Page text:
NEW YORK (Reuters) - Several cryptocurrency exchanges are plagued by poor market surveillance, pervasive conflicts of interest and lack sufficient customer protections, the New York Attorney General’s office said in a report published on Tuesday.
The study found that online platforms where virtual currencies such as bitcoin can be bought and sold by individuals operate with lower safeguards than traditional financial markets, are vulnerable to market manipulation and put customer funds at risk.
“As our report details, many virtual currency platforms lack the necessary policies and procedures to ensure the fairness, integrity, and security of their exchanges,” Attorney General Barbara Underwood said in a statement.
As a result of the findings, the attorney general asked New York’s Department of Financial Services (NYDFS) to review whether three exchanges might be operating unlawfully in the state.
The attorney general’s office launched its Virtual Markets Integrity Initiative in April 2018, asking 13 platforms to voluntarily share information about their practices.
Four platforms did not participate, claiming they did not allow trades from within New York State. The Attorney General’s office investigated whether the platforms did operate in the state, and has referred three - Binance, Kraken and Gate.io - to NYDFS. The three platforms could not immediately be reached for comment.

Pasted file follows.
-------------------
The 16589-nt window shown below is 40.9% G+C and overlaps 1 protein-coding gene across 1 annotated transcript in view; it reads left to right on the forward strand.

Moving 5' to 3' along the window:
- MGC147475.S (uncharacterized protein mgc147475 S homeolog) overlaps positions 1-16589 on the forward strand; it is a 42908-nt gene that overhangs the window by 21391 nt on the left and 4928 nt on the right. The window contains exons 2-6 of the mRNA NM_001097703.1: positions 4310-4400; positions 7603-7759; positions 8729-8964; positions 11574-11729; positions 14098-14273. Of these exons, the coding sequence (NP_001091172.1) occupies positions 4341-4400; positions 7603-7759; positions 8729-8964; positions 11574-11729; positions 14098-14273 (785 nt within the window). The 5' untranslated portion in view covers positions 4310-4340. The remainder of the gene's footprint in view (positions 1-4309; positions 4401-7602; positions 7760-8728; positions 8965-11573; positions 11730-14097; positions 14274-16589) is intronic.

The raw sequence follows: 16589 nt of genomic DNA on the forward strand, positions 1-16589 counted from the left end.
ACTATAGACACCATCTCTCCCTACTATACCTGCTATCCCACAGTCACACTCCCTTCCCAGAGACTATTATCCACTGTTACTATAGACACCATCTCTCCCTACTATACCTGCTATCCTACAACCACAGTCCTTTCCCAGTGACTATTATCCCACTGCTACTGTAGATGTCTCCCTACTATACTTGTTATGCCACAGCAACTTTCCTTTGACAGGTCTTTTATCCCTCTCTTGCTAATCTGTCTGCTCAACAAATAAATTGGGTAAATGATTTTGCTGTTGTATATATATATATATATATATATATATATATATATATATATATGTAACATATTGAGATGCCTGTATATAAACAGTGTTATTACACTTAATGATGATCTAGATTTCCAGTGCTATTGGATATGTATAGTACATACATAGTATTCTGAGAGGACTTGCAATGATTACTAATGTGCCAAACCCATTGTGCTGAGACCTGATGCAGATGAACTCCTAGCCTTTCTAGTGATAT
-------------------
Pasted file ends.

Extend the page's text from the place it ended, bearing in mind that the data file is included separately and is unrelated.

U.S. and international regulators have begun clamping down on malpractices in the cryptocurrency market over the past year as trading in the nascent asset class boomed.
Two Wall Street regulators last week announced a series of actions, including levying fines, against companies involved with cryptocurrencies, while a New York federal judge ruled a case could proceed in which U.S. securities law was being used to prosecute fraud cases involving cryptocurrency offerings.
The attorney general’s report detailed how some of these platforms conduct overlapping lines of business that present “serious conflicts of interest”, including trading for their own account on their own venues. Some platforms also issue their own virtual currencies or charge companies to list their tokens.
The study also found that “trading platforms lack a consistent and transparent approach to independently auditing the virtual currency purportedly in their possession”, making it “difficult or impossible” to confirm that the exchanges are responsibly holding customer accounts.
Although some platforms police their markets for trading abuses, others do not, the report found.
“Platforms lack robust real-time and historical market surveillance capabilities, like those found in traditional trading venues, to identify and stop suspicious trading patterns,” the report said.
Reporting by Anna Irrera; Editing by Bill Berkrot